Palisades teaches that before filing for foreclosure, a lender should consider whether it can locate a person with personal knowledge of (1) how the relevant loan documents were created, and (2) that such documents were created in the course of a regularly conducted business activity. The person need not actually have been present when the documents were created.  The person also need not explain in detail the procedure used to create the documents, the precise location of their creation, or who actually created them. However, the affiant must have—at a minimum—personal knowledge of how the institution maintains the documents and manages the information used to create the business records. Without this threshold personal knowledge, the affiant’s testimony runs the risk of being excluded.  

Once a qualified affiant is located, she should sign an affidavit that provides detail about her job duties and training. Ideally, the affiant would testify regarding her training and experience with the lender’s document and mortgage loan management procedures and (if applicable) loan/payment management software and computer systems. With that foundation laid, the affiant can properly state that she has personal knowledge of the manner in which the borrower’s payments are received, processed, entered into the lender’s system, and ultimately used to generate a payment/loan history evidencing default. See Bank of Am. v. Neis, 2013 WI App 89, ¶¶ 24-32, 349 Wis. 2d 461, 835 N.W.2d 527. The facts stated in the affidavit can be general, but the affiant must still demonstrate personal knowledge of the general facts. To that end, the affiant does not need to be the person that created the document or entered the information used to create the document into the bank’s system. Rather, she need only demonstrate the personal knowledge of the procedures used to create the relevant loan documents. As the consequences of an insufficient affidavit can be significant, it is best to err on the side of providing as much information as possible to meet the personal knowledge requirement.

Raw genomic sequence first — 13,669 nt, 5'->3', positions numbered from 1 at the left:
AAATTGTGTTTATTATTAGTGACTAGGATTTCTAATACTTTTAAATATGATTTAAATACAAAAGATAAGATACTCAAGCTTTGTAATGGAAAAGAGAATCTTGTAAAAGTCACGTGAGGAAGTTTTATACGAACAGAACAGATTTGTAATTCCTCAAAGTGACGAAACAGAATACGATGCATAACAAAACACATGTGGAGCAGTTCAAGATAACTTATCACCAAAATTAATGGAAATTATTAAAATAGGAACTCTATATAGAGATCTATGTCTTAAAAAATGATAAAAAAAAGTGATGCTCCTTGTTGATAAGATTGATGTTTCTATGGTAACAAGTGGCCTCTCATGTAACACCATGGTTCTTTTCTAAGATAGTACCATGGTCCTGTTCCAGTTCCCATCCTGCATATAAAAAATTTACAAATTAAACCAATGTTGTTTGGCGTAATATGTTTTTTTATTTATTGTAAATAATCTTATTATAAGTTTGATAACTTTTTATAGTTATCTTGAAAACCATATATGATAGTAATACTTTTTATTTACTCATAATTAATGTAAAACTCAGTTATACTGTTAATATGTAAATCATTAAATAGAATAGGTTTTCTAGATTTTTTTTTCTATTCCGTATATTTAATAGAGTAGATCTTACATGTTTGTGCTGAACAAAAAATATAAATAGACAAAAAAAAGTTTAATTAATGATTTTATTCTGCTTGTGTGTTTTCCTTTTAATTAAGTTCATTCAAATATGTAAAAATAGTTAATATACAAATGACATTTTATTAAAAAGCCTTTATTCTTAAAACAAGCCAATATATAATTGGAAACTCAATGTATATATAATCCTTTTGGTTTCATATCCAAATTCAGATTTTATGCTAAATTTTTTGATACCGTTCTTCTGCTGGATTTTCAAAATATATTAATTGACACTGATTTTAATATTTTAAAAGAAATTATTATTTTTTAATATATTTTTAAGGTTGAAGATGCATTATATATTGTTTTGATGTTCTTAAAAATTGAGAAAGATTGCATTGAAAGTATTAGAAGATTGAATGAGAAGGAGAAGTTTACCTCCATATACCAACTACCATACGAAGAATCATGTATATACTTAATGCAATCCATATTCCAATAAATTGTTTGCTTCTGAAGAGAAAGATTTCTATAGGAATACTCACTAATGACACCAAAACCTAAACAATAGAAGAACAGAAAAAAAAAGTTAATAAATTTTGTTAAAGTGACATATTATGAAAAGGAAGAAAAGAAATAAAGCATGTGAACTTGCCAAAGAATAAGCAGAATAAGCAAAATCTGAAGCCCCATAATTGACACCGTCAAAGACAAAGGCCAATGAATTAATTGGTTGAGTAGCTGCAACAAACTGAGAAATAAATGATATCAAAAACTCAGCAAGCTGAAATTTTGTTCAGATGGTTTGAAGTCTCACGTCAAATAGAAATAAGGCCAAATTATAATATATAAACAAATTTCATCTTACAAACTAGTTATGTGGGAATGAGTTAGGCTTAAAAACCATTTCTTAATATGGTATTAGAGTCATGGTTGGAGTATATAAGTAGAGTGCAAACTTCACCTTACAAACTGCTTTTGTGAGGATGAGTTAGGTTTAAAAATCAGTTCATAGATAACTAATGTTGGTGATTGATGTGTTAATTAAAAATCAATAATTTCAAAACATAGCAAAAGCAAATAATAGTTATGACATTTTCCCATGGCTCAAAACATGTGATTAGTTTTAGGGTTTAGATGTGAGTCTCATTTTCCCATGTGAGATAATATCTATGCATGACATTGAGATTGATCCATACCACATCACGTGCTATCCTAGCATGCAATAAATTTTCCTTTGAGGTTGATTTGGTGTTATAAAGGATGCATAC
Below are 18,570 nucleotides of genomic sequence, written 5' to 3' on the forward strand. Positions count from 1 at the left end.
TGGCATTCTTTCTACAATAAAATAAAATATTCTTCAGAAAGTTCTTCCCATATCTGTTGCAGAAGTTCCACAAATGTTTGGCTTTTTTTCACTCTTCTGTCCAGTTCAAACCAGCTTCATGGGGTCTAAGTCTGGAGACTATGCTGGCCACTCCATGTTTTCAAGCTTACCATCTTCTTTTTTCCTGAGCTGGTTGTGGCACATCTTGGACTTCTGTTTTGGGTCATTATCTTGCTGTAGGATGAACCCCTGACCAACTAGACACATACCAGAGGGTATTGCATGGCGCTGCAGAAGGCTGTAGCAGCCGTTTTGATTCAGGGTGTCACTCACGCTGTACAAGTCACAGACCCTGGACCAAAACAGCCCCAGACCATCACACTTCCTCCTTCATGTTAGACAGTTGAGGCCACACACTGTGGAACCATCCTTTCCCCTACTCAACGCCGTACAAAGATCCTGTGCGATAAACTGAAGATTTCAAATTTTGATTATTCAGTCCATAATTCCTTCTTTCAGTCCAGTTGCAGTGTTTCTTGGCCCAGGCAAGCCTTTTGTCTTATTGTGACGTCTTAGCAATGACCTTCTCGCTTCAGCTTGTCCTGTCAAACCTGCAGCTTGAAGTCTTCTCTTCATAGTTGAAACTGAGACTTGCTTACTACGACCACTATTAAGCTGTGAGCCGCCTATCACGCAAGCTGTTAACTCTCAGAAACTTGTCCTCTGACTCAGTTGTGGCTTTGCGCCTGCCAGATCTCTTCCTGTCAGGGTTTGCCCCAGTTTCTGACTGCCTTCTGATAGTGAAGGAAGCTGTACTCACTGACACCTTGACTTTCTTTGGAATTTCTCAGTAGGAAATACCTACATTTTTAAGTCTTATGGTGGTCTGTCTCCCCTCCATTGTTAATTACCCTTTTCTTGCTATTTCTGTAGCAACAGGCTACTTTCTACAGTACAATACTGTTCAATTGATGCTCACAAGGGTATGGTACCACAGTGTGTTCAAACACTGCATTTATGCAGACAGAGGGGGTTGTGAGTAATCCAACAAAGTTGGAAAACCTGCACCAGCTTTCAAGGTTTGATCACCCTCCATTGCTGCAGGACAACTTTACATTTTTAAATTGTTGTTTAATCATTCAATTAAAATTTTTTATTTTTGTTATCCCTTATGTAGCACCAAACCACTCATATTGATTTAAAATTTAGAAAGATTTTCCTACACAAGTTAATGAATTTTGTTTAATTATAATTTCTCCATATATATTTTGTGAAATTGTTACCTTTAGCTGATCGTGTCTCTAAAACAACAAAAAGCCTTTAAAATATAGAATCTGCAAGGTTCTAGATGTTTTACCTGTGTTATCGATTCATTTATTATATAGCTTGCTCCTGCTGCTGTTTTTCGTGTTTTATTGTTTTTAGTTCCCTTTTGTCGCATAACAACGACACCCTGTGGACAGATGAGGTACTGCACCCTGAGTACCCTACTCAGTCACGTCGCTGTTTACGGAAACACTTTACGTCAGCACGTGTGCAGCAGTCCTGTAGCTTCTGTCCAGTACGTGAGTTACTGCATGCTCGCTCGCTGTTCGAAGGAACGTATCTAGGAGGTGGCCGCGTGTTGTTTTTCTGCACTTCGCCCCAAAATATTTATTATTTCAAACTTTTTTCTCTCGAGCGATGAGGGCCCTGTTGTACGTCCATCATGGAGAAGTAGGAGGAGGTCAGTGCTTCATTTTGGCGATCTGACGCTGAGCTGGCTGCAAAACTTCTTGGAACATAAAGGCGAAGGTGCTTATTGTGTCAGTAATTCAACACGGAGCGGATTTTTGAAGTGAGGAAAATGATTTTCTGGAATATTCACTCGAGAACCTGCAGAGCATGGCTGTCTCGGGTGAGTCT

Many of the cases relying on Palisades also teach what is insufficient to meet the business records exception. For starters, a lender should not rely on an affidavit that simply repurposes and parrots the language of the business records exception. Moreover, the court of appeals has held that an affiant cannot properly authenticate documents simply by virtue of her role as a “business analyst” or “records custodian” of the lender.

An affiant may not, likewise, automatically satisfy the business records exception where the loan documents were created by a prior lender. In such an instance, the current lender should do what it can to obtain testimony from the entity that held the loan at the time of default.  Alternatively, the current lender may seek to enter the evidence through its own affiant provided the affiant can testify regarding the transfer of the debt from the original lender. See Cent. Prairie Fin. LLC v. Yang, 2013 WI App 82, ¶ 10, 348 Wis. 2d 583, 833 N.W.2d 866. Specifically, the court of appeals has noted that an affiant may authenticate records created by a prior lender if he or she can demonstrate familiarity with the former lender’s creation and maintenance of the documents. Id. Any additional information regarding the current lender’s practices and procedures for acquiring debt from third parties may also be helpful, provided the affiant can discuss the integration of the former lender’s records with its own. Id. In such instances, the current lender’s affiant may be able to authenticate documents created by the original entity.

In summary, while Palisades is a narrow decision, it teaches that lenders should locate a qualified witness early in the lawsuit and ensure strict compliance with the business records exception when drafting an affidavit.  In the event that a proper witness cannot be located, the lender must consider alternative ways to properly admit relevant loan documents into evidence.  When necessary, a full review of such potential alternatives should be considered early in any foreclosure or other enforcement proceeding.